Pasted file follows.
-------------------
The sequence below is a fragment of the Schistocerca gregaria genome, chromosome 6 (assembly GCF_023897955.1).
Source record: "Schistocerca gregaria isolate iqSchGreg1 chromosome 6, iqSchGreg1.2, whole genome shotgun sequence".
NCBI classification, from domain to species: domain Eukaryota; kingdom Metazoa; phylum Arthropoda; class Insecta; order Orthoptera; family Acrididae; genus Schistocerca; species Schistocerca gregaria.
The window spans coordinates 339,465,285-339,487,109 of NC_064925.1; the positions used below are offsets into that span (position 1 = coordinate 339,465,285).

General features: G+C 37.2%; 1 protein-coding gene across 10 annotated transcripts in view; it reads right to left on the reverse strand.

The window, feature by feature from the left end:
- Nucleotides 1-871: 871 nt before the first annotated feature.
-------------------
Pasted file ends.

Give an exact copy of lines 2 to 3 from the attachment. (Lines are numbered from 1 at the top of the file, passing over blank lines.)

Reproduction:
Source record: "Schistocerca gregaria isolate iqSchGreg1 chromosome 6, iqSchGreg1.2, whole genome shotgun sequence".
NCBI classification, from domain to species: domain Eukaryota; kingdom Metazoa; phylum Arthropoda; class Insecta; order Orthoptera; family Acrididae; genus Schistocerca; species Schistocerca gregaria.